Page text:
There are many reasons why I'm not a famous rock star (I can't sing; I can't play an instrument), and yet I still sometimes wonder, Why am I not a famous rock star?
My mother didn't want me playing an instrument because we lived, for the most part, in apartment buildings. The two instruments I was drawn to -- piano and drums -- weren't conducive for apartments. The piano would have been too expensive, too large (I wanted a baby grand), and too loud. Drums would have been too loud and, if truth be told, probably too expensive. Oh, and probably too large.
But the primary reason I'm not a rock star is because the only instrument I learned to play at Jacqueline B. Kennedy was the recorder. Remember these little beauties?
It's possible -- likely, even -- that the recorder is a fine instrument. It's possible that it's a gateway instrument, leading the user to louder and more powerful instruments, like a twelve-string acoustic guitar or, hell, even a mouth harp. But the recorder didn't take with me. In fact, the only use I ever found for the recorder was as a weapon to fend off other, tougher kids looking for trouble. (Trust me: You could do some serious damage to the cranium with a recorder.)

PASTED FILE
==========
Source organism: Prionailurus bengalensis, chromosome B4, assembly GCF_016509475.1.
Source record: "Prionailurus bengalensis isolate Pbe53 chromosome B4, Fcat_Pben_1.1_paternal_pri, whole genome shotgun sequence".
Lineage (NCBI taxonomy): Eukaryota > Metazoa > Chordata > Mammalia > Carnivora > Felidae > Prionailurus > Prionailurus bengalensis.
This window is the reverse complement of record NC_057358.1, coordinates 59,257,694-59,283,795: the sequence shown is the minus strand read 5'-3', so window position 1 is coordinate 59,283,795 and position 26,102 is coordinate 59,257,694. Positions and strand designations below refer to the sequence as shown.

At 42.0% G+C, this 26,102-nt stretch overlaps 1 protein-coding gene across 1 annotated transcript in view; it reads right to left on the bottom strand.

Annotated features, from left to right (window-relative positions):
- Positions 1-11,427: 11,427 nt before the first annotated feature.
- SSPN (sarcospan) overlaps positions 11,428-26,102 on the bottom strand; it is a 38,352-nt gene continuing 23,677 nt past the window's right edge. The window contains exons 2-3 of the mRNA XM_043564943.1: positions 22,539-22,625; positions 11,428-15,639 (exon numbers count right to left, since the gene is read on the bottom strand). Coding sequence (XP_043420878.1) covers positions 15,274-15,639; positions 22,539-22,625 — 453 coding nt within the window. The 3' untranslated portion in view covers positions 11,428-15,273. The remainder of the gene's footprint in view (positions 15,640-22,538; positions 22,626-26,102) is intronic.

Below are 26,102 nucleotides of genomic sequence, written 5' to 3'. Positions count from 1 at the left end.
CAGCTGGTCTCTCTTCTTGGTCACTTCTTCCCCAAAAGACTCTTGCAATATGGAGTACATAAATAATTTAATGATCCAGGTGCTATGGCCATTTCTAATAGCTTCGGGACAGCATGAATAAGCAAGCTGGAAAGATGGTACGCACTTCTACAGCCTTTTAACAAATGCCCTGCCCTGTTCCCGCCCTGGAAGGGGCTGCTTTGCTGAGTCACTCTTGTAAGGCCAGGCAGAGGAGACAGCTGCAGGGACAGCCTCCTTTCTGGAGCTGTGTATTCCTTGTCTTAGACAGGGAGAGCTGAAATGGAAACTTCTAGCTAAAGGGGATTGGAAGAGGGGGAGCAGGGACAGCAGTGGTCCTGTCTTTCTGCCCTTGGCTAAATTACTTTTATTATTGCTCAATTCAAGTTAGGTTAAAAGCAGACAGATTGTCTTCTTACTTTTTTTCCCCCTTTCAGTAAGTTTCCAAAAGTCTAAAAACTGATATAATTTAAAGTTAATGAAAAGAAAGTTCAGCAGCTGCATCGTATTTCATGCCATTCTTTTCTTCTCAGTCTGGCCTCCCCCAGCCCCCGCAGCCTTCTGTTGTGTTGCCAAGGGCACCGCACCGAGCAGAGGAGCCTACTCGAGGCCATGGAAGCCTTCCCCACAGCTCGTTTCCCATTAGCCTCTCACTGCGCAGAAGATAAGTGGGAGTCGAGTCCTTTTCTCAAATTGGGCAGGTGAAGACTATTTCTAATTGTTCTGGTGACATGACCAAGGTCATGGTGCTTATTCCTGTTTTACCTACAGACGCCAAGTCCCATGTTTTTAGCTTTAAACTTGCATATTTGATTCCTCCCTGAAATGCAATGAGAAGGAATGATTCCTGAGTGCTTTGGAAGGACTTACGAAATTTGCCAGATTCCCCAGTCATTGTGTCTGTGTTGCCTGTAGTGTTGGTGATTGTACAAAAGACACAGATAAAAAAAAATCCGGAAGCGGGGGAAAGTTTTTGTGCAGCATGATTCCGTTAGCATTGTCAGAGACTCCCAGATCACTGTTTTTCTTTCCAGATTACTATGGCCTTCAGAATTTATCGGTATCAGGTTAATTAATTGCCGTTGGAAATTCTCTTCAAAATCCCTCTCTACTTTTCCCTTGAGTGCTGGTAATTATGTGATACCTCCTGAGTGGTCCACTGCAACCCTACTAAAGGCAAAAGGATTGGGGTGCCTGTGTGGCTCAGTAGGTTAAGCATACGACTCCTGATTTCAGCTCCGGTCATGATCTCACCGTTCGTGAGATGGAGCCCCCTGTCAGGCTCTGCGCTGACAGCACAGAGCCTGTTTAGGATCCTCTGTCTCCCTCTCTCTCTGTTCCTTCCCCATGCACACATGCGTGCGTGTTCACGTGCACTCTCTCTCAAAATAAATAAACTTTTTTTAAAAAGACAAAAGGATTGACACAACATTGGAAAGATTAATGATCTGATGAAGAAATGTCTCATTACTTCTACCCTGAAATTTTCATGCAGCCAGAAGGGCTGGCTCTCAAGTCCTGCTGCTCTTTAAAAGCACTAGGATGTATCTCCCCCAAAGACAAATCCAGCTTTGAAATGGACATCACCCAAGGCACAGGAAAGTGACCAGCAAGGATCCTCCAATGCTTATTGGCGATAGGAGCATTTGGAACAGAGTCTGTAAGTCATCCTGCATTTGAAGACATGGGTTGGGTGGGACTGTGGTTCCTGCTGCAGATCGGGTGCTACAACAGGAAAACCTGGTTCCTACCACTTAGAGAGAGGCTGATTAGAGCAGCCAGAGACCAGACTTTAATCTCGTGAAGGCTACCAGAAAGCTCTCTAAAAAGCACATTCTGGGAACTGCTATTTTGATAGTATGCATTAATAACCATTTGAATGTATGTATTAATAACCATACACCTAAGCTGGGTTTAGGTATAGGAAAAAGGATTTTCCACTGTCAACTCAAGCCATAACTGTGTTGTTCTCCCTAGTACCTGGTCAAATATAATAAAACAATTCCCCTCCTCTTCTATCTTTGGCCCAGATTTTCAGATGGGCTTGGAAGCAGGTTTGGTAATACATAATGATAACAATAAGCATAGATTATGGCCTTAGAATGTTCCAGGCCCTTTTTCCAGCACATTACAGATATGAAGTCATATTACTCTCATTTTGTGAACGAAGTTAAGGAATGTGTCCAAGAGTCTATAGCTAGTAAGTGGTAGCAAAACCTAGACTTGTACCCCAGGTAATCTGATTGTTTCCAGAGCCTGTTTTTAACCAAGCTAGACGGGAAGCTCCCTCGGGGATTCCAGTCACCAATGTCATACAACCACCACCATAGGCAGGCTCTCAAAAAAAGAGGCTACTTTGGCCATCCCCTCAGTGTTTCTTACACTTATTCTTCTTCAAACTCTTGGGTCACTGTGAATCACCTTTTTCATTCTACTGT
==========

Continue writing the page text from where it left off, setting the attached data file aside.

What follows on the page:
But what if I had taken the time to master "Frère Jacques"? Or "Mary Had a Little Lamb"? Or "Carry on My Wayward Son"? Where would I be today, and what would I be doing?
(I shiver at the thought.)